How to adjust the body clock when traveling abroad

How to adjust the body clock when traveling abroad
How to adjust the body clock when traveling abroad

 There is a difference between people who are prone to jet lag and those who are not. Before leaving for an overseas trip, check yourself first! You can reduce jet lag by taking precautions before departure, on the plane, and after arriving at your destination. The point is how to adjust the body clock to the local time.

Jet lag is caused by the inability of the body clock to adjust to the local time.

“Jet lag” that accompanies overseas travel. Nearly 90% of international pilots suffer from jet lag. Early morning people, middle-aged and elderly people, nervous and introverted personalities, and eastbound flights are known to cause jet lag.

Morning people, who are good at going to bed early and waking up early in the morning, have an overly regular body clock and are vulnerable to changes in their life rhythms. On the other hand, the body clock of night owls is highly flexible, so it seems that jet lag is less likely to occur.

In the case of middle-aged and elderly people, the quality of sleep often declines with age. In addition, the recovery of the body and mind weakens, so the recovery of symptoms may be delayed and the jet lag may be prolonged.

Jet lag is caused by a discrepancy between your body clock and the local time. It is important to talk, play, or work with people to adjust the body clock. People who are less sociable tend to have less of this social conformity factor, which makes jet lag less likely to heal.

The human body clock is about 25 hours a day, which is one hour longer than the earth’s day. On westbound flights from Japan to Europe, it is easy to adjust the body clock because it is possible to delay it, but on eastbound flights from Japan to the United States, it takes time to adjust the body clock.

Read Also: What is the “correct sleeping position”?

Tips for sleeping and waking up to avoid jet lag

If you don’t get enough sleep before your departure, you will experience more symptoms of jet lag. If you can’t get enough sleep at night, take a nap of no more than 30 minutes between noon and 3pm. From about a week before departure, try to go to bed early and wake up early on eastbound flights, and go to bed and wake up late on westbound flights to bring your body clock closer to the local time.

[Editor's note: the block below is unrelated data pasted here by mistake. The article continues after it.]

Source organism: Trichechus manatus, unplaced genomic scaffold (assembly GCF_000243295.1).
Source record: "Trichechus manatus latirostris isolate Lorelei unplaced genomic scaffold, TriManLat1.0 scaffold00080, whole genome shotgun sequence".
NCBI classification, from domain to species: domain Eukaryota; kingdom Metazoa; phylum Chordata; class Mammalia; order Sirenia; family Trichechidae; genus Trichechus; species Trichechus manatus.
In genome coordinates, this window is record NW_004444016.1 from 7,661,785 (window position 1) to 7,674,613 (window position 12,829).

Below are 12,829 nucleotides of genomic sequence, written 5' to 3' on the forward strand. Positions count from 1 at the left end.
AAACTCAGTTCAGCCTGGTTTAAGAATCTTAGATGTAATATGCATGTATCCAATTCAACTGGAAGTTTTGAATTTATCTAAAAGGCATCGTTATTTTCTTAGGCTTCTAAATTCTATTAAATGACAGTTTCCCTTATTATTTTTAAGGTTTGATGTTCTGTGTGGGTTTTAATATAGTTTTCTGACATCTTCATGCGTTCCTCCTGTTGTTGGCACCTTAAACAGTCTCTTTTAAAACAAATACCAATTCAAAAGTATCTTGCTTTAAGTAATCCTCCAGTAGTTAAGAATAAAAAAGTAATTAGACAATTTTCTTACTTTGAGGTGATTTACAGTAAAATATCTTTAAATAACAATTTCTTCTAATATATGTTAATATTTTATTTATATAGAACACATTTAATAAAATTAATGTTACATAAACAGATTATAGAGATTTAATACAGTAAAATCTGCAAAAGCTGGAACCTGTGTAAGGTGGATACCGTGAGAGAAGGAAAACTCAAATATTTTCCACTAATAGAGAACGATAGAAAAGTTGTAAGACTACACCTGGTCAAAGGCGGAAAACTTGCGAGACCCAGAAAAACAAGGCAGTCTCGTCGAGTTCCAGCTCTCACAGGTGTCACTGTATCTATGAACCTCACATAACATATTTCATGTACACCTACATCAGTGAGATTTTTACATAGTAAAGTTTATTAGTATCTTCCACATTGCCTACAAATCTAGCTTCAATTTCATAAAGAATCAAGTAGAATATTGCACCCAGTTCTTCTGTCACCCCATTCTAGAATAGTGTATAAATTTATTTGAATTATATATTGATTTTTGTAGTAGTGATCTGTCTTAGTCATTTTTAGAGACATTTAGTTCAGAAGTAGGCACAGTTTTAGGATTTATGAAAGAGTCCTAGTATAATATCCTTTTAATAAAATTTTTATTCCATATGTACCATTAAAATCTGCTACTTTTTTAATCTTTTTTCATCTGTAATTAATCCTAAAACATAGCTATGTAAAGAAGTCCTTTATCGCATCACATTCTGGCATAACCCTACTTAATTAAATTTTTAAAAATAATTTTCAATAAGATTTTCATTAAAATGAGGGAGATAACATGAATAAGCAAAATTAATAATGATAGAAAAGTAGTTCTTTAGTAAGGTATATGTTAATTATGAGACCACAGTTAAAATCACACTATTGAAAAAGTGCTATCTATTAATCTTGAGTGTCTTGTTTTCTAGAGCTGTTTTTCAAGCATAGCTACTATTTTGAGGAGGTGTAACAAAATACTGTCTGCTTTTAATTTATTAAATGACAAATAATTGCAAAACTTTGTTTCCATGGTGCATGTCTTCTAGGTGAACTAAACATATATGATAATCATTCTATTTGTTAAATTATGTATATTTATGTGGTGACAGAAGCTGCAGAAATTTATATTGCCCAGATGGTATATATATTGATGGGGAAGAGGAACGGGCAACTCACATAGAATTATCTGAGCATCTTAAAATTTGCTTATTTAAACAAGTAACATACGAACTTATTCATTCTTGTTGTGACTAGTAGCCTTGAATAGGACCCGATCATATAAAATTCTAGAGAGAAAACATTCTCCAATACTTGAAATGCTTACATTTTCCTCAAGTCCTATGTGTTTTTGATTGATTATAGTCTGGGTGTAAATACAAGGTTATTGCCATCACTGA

On an airplane, it is important to sleep according to the local time. If it’s night in the area, I’ll sleep, and I’ll wake up in the morning. Don’t forget to bring earplugs and an eye mask on board if you’re sensitive to the sounds and lights around you. A small amount of alcohol will help you fall asleep faster, but you should be careful as you will get sicker faster on the plane than on the ground.

If you want to stay awake, have some caffeine in your coffee or tea, and walk around the plane without disturbing others. In-flight meals are served according to the local time, so if you eat even a little, it will be easier to adjust your gastrointestinal body clock.

When you arrive at your destination during the day, go outside and expose yourself to strong light to help your body clock adjust. Taking a walk is also effective in relieving drowsiness. If you are really sleepy, take a nap for 2-3 hours. Sleeping too long can interfere with your night’s sleep and delay recovery from jet lag.

If your flight arrives in the evening or later, act according to the local time. If you can’t sleep because you can’t sleep, we recommend taking a lukewarm bath to relax, or drinking an appropriate amount of alcohol with dinner.

The next morning, when you wake up, take a hot shower to help you wake up. Hot water stimulates the sympathetic nervous system and prepares you for an active day.

Please practice the above well and enjoy a comfortable trip.